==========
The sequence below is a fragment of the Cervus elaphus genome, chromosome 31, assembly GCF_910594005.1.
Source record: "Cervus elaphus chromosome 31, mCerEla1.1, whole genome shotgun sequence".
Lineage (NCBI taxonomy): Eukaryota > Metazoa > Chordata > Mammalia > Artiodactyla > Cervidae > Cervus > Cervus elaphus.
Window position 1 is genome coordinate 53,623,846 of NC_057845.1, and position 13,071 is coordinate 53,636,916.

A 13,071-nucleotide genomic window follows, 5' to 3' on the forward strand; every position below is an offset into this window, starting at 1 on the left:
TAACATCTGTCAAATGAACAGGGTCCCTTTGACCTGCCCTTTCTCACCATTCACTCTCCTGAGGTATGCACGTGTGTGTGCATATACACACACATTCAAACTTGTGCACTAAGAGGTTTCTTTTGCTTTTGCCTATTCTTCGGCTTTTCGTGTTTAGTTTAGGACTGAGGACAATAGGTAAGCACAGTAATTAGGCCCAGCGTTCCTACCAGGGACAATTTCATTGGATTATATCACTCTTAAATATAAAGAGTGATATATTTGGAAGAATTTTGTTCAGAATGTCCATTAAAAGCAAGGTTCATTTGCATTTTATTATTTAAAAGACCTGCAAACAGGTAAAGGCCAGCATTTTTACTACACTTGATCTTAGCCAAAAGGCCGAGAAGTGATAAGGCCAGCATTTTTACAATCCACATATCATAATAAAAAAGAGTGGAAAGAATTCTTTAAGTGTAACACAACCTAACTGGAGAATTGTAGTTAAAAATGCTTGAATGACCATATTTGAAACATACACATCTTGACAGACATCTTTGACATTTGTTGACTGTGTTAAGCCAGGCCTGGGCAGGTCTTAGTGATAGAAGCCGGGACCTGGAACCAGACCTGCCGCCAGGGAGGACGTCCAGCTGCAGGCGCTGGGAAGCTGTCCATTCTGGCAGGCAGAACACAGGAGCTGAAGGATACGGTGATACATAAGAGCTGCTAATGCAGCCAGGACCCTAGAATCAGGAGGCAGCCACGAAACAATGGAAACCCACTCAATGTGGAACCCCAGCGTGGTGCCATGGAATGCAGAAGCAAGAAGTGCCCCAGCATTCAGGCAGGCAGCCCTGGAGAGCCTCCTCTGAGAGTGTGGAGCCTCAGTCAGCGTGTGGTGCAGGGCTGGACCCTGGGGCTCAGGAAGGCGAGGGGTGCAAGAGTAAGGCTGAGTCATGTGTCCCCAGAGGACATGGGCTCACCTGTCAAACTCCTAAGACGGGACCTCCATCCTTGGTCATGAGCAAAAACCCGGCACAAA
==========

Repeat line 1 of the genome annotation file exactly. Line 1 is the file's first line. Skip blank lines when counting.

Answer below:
The sequence below is a fragment of the Cervus elaphus genome, chromosome 31, assembly GCF_910594005.1.